In General, Structure > s.a. history
of physics; macroscopic quantum
* Idea: Condensed-matter physics studies macroscopic matter with strong interactions among constituent parts; The most common forms of condensed phases are solids and liquids, but granular solids are now recognized by scientists as a different state of matter.
* 2D: Electron gases in the quantum Hall effect; Planar sprinklings of atoms at the surface of a superfluid have been studied; 1998, 2D atom gas [@ Gauck et al PRL(98) + pn(98)dec].
@ General references: Cohen PRL(08) [history]; Falkenburg & Morrison ed-15 [conceptual issues]; news pw(16)mar [Leggett views on the field].
@ Books: Weinberg 83 [I]; Chaikin & Lubensky 95 [III]; Krieger 96 [modeling matter]; Marder 00 [PT(01)jun]; Taylor & Heinonen 02 [r PT(03)may]; de Gennes 03; Dove 03 [atomic view]; Annett 04; March & Angilella 09 [molecules, clusters]; Sander 09 [III, r PT(10)jan]; Mahan 10 [III]; Sidebottom 12 [II, r PT(13)may]; Cohen & Louie 16 [III]; > s.a. group theory.
@ Continuum mechanics: Murdoch 12 [physical foundations]; Chaves 13; Reddy 13; Clayton 14 [and differential geometry]; Ostoja-Starzewski & Malyarenko PRS(14) [small-scale, beyond the second law of thermodynamics].
@ Computational: LeSar 13; Romano & Marasco 14 [continuum mechanics using Mathematica].
@ And quantum field theory: Fradkin 13; Mudry 14; Wilczek PS(16)-a1604-in [intro]; > s.a. boundaries; Feynman Diagrams; quantum field theory; effective theories.
@ Holographic methods: Hartnoll CQG(09)-ln; Ross CQG(12); Zaanen et al 15; > s.a. holography in field theory.
@ Related topics: Bach et al LMP(95) [N electrons in molecule, with radiation]; Nicolis et al a1501 [abstract approach based on spacetime symmetries].
> Related topics: see Density Functional Method; duality [and gauge-gravity duality]; heat [thermal expansion]; phase transitions; Phonon; Transport.
> Properties: see Plasticity; specific heat; Tensile Strength.
Gaseous and Liquid Matter > s.a. atomic
physics; Extended Objects;
transitions [liquid-gas distinction]; statistical
* Solution: Molecule-sized particles are completely dissolved in a solvent, binding with it chemically.
* Colloid: Intermediate between solution and suspension, colloidal particles are about 10–6 cm in diameter.
* Suspension: Large particles float in a liquid medium, and would settle out if allowed to rest.
* Result: Liquids with expansive freezing resist turning into viscous solid-like configurations when squeezed.
@ Liquids: issue PW(96)apr; Granick PT(99)jul, Taylor pw(02)feb [lubricants]; Maris & Balibar PT(00)feb [negative p and cavitation]; Jagla PRL(02) [expansive freezing and viscosity]; March & Tosi 02; Dorbolo et al NJP(03) + pw(04)jan [antibubbles]; Plazanet et al JCP(04) + pw(04)sep [liquid that freezes when heated]; news pn(07)nov [spherical glass beads as zero-surface-tension liquids]; Cardoso Phy(08) [shapes of liquid drops]; Craster & Matar RMP(09) [thin films, dynamics and stability]; Das 11 [at freezing and beyond, r CP(12)#5]; blog bbc(14)dec [shapes of splashing, dripping liquids]; > s.a. helium [thermodynamics]; liquid crystals; non-equilibrium statistical mechanics; Surface Tension.
@ Supercooled liquids: Cavagna PRP(09); Yaida a1212-wd [effective field theory]; Dyer et al a1302-wd [critical exponents].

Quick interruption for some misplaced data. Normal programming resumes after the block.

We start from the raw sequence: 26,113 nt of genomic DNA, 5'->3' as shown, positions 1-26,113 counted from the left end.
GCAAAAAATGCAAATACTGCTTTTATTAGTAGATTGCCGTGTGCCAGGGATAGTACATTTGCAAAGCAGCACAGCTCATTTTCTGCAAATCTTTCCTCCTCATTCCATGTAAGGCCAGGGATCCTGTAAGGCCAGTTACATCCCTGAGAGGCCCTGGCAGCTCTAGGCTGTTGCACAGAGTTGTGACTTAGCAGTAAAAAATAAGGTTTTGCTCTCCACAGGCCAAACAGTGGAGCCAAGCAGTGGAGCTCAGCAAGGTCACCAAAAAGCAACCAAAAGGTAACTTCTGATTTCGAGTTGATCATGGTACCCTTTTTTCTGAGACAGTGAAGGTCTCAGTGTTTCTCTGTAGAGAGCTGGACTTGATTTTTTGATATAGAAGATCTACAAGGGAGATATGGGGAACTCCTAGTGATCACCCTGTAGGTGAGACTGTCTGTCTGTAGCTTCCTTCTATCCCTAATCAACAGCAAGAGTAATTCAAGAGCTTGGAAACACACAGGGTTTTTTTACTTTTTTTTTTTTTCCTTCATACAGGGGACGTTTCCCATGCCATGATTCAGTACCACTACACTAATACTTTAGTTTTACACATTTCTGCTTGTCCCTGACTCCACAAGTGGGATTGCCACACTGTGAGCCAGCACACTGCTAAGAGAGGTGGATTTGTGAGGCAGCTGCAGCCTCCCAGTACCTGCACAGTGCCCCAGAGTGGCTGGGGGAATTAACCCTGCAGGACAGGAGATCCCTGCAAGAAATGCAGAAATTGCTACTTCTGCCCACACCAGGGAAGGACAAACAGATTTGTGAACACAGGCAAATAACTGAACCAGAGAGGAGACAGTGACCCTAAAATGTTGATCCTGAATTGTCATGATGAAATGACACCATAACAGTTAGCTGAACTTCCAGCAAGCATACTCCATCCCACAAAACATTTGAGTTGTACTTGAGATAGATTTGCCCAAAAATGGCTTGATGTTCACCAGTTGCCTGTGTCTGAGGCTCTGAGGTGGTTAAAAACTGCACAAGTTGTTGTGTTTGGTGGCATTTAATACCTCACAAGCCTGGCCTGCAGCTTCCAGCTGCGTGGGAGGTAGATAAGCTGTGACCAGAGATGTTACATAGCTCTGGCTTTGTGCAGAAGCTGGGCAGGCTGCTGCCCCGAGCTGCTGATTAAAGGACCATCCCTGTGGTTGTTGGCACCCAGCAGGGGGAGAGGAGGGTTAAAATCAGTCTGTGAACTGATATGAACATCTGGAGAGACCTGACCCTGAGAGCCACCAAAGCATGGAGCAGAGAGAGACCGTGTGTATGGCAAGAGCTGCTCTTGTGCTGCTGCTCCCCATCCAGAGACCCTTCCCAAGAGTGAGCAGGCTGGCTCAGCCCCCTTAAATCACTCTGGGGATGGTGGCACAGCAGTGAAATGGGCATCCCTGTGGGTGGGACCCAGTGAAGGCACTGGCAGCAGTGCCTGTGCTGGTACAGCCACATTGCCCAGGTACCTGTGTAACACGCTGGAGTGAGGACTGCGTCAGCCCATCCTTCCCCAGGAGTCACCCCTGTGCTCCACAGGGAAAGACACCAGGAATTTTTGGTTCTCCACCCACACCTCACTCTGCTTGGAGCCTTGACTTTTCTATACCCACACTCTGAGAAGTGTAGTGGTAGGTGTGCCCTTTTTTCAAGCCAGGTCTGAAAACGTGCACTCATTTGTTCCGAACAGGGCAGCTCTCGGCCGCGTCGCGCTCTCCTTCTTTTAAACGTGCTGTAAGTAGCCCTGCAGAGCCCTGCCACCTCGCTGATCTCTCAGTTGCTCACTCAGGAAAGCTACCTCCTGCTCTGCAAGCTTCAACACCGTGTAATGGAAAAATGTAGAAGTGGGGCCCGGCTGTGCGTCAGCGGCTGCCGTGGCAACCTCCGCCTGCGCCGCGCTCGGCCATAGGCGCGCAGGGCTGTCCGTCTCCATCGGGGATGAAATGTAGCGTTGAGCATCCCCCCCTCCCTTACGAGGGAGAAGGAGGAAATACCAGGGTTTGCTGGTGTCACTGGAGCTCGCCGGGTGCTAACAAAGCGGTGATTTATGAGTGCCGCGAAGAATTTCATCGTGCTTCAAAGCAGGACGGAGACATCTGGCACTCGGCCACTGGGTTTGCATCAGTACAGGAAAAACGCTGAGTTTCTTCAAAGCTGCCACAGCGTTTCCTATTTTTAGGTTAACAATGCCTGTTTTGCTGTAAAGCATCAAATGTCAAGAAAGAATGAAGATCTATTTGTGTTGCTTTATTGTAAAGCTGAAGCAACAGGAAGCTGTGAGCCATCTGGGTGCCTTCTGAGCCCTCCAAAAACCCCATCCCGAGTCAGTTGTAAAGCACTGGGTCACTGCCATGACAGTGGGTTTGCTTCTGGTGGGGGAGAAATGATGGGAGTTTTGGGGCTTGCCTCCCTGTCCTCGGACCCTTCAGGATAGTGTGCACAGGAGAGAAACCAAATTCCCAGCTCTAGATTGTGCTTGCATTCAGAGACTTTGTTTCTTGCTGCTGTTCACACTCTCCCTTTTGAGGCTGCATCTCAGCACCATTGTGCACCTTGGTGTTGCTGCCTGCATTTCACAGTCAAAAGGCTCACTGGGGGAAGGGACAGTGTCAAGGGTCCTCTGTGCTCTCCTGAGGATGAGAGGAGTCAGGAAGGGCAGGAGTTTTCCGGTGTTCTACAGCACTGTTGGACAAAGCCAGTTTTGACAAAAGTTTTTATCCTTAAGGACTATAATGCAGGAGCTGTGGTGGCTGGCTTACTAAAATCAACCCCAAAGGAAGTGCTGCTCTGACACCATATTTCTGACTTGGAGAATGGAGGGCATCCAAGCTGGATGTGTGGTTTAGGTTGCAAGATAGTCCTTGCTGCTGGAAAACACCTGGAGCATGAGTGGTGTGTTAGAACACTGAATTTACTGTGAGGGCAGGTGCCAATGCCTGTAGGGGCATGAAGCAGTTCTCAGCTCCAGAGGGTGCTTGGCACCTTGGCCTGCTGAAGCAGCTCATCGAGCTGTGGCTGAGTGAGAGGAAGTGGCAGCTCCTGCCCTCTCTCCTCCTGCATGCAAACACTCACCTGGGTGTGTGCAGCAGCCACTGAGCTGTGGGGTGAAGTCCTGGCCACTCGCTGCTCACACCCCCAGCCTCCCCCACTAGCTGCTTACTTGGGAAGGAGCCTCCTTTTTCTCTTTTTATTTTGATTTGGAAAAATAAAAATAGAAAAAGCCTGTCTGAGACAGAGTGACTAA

@ Quantum fluids: Ristig & Gernoth FP(10) [strongly correlated]; Disertori et al a1105 [interacting Fermi liquids, parametric cutoffs]; Imambekov et al RMP(12) [1D]; Coleman 16 [many-body physics]; McGreevy TASI(15)-a1606-ln.
@ Interfaces: Bonn et al RMP(09) [wetting and spreading]; > s.a. Cheerios Effect.
> Related topics: see Foam; Luttinger Liquid [1D]; Rayleigh Jets; Spin Liquid; superfluids; Water.
Other Types of Condensed Matter > s.a. Metals; solid
matter [including amorphous materials].
* Nanoparticles: They exhibit properties which can be very different from those of bulk matter, for two reasons, (i) quantum confinement effects of the crystal excitations (electrons, excitons, phonons), and (ii) surface effects.
* Soft matter: Polymers, colloids, surfactants (substances that tend to decrease the surface tension of liquids in which they are dissolved) and liquid crystals, a class of materials that has become increasingly important [@ APS(15)may]; Soft matter can be easily deformed by thermal fluctuations or an external stress, such as an electric or magnetic field, which can turn a disordered material into an ordered structure used to perform some function; For example, a small temperature change in liquid crystals can push randomly positioned molecules to align in one direction, and the ordered system can reflect light in useful ways.
@ Soft matter: Jones 02; Klinger PRP(10) [soft atomic motion modes in glass]; Powers RMP(10) [filaments and membranes in a viscous fluid]; Hu & Shi 10 [simulations]; Piazza 11 [r PT(11)dec]; Hirst 12 [r PT(13)nov]; Doi 13 [r AJP(14)jul]; news Guard(15)may [history]; news Phy(16) [Hexacorda mollia].
@ Dense matter: Heiselberg & Hjorth-Jensen PRP(00) [phases in neutron stars]; > s.a. nuclear physics; neutron stars.
@ Related topics: Berenbaum ThSc(95)sep [spider silk]; Kotliar & Vollhardt PT(04)mar [strongly correlated materials]; Ball Phy(13) [why red paints darkens over time].
> Related topics: see bose-einstein condensation; Continuous Media; Defects; Elasticity; Ice; Topological Materials.
Other Levels of Structure > see atomic physics; matter [including stability]; meta-materials [including granular and fibrous matter]; particle physics.
"God made solids, but surfaces are the work of the devil" – Wolfgang Pauli
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